healing imperfect


August 8, 2017 by petrujviljoen

butterfly winged copy (350x500)

The oak tree down the road has started sprouting and some peach trees are in full bloom while others are still in deep slumber. Areas of land accidentally burnt by a runaway firebreak already show signs of new growth, a short two weeks later. Validating life.

Is it fair to compare one’s own scars, accidentally incurred – or not – to those of nature? What if I take hope from observing nature healing; seeing winter graced with green. It doesn’t look as if Spring will have to fight for life this year, the drought is broken. But what if it doesn’t work out that way for some of us? What if we can’t discern what’s fake and what is imperfect? This time?

Butterfly-winged worn

woman, different wisdom

unquiet – alive


Linked Dverse

16 thoughts on “healing imperfect

  1. Between Reason says:

    What makes you think we are any different from scorched nature 😉 – Enjoyed this.

  2. bethanyk says:

    It seems nature is my only avenue of hope these days.
    Beautifully written

  3. E says:

    Ahh, reading this I get what hinbun may be 😉 Brilliant!

  4. Petru, you show so much insight in this and what you see in nature, I believe, is such an apt metaphor for us. When I take time to listen, she teaches. Both prose and haiku are so well-expressed.

    • I don’t really subscribe to a gendered view of nature Victoria. There’s nothing growing that doesn’t take both genders. Thanks for the visit and thanks for hosting. Wabi Sabi is a great concept which I’d like to explore further, perhaps in a different context.

  5. You raise thoughtful questions!

  6. Frank Hubeny says:

    It occurred to me while reading this that we are part of nature healing although we make mistakes. It is a good question you raise about discerning what is fake from what is imperfect. Nice thoughtful haibun.

  7. Very thoughtful poem. You put your finger on one of the ways we make ourselves miserable. Too much is in appearances. Scars heal as they do in nature, but where the tree is happy to be still alive and putting out new growth, we look at scar wrinkles and shun the bearer because it is offensive to someone’s laws of acceptable appearances.

  8. lillian says:

    Age old questions and yes indeed….we can learn much from nature. The sun will always rise each morning, even if it is behind the clouds. 🙂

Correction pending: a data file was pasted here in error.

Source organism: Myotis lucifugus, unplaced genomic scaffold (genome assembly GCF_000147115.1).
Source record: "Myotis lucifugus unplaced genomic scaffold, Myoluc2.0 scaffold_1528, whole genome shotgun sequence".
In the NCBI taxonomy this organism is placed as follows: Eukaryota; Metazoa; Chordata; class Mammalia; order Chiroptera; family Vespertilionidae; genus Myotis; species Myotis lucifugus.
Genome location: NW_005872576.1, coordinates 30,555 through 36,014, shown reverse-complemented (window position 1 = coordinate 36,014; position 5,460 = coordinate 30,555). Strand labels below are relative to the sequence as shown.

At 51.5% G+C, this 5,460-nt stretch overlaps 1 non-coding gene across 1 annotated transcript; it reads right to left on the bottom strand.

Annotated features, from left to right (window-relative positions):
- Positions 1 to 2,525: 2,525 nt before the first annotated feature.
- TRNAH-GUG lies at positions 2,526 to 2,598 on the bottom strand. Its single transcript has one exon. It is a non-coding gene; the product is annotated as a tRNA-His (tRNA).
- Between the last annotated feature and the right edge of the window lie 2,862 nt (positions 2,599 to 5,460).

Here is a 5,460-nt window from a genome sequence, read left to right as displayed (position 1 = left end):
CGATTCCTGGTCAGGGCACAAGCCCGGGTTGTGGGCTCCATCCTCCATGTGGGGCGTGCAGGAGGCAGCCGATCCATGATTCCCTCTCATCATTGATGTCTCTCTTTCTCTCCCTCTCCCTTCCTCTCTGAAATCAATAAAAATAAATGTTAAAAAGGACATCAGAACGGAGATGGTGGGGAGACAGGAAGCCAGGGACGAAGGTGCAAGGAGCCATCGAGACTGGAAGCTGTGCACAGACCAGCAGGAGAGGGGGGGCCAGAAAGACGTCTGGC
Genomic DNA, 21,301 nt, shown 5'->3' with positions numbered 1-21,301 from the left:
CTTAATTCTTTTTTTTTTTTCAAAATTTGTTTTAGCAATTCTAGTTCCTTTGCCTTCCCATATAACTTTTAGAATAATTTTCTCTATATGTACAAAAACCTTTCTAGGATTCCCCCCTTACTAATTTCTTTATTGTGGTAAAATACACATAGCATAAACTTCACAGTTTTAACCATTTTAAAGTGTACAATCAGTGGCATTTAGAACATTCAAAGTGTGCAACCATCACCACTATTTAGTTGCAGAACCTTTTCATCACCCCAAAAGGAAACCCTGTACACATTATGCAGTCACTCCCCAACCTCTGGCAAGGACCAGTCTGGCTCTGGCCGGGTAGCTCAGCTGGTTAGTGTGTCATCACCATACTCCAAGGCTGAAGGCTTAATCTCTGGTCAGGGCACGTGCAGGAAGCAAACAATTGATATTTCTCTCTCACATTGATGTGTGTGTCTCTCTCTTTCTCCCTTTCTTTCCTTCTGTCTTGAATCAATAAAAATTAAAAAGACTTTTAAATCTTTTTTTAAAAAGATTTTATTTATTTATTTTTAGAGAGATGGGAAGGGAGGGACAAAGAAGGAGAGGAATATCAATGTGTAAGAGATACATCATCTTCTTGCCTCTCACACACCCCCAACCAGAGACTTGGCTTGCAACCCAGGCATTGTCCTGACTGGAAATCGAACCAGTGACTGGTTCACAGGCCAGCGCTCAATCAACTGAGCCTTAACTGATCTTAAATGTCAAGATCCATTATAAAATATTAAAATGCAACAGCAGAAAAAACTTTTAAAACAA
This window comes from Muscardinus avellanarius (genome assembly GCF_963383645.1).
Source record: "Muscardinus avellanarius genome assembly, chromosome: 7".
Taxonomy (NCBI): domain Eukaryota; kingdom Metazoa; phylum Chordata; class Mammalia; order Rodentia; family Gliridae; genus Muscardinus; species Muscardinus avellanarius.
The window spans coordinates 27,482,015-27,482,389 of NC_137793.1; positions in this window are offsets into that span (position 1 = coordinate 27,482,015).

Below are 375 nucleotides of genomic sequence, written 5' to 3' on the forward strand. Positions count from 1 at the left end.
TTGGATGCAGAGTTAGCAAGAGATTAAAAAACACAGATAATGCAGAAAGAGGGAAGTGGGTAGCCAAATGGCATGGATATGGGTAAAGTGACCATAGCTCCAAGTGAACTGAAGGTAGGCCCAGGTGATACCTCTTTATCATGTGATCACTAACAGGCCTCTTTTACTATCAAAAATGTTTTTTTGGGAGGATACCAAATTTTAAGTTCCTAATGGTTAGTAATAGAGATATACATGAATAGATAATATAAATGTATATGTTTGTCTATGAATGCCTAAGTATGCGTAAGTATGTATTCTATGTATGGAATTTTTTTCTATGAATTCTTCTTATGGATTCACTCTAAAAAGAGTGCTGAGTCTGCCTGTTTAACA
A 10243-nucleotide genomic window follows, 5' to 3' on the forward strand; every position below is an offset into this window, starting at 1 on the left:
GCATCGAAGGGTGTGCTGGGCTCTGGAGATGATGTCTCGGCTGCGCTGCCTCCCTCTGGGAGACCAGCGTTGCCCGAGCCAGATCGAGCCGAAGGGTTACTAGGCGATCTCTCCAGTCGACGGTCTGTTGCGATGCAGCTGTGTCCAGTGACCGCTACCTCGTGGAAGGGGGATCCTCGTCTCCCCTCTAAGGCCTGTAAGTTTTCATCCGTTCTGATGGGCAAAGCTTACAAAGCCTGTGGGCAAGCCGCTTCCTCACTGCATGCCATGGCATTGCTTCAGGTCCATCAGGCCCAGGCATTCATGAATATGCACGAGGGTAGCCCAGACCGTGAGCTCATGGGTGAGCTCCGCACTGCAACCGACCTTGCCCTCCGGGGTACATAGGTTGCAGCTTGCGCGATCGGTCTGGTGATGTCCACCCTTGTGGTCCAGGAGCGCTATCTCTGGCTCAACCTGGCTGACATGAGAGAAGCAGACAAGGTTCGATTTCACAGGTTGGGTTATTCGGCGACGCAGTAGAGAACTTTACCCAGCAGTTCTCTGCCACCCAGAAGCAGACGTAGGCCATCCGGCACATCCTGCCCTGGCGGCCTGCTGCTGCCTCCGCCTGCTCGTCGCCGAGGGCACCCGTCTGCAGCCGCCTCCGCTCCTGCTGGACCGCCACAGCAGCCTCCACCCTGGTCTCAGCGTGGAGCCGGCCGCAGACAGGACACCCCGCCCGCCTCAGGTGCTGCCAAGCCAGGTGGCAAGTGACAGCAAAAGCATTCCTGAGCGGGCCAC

9. Nature is full of wisdom. Humans for the most part sadly, are not.Nice reflective prose.

  10. What a lovely thought. Yes I think we can and should draw inspiration from nature.

  11. This post really struck me. The idea of renewing yourself after injury or difficulties or just plain winters in life.

  12. Nice haibun and I especially enjoyed your haiku which echoed the damaged trees and also made me think of a butterfly with a damaged wing, as we become changed sometimes, gaining a “different wisdom” in our journey.

  13. This is beautiful. Nature is continual hope before our eyes.

  14. Grace says:

    Nature can teach us a lot of things – seasons passing, the coming of spring after winter. We may or may not learn from it because our vision may be flawed. Enjoyed your reflection of our journey through the seasons.

Leave a Reply

Fill in your details below or click an icon to log in:

WordPress.com Logo

You are commenting using your WordPress.com account. Log Out /  Change )

Twitter picture

You are commenting using your Twitter account. Log Out /  Change )

Facebook photo

You are commenting using your Facebook account. Log Out /  Change )

Connecting to %s

This site uses Akismet to reduce spam. Learn how your comment data is processed.

Available on Amazon

Available at Amazon.com

As the World Burns

Available at https://www.amazon.co.uk/As-World-Burns-Writers-Artists/dp/1951724046


Unauthorized use and/or duplication of this material or any part of this material without express and written permission from myself is strictly prohibited.

%d bloggers like this: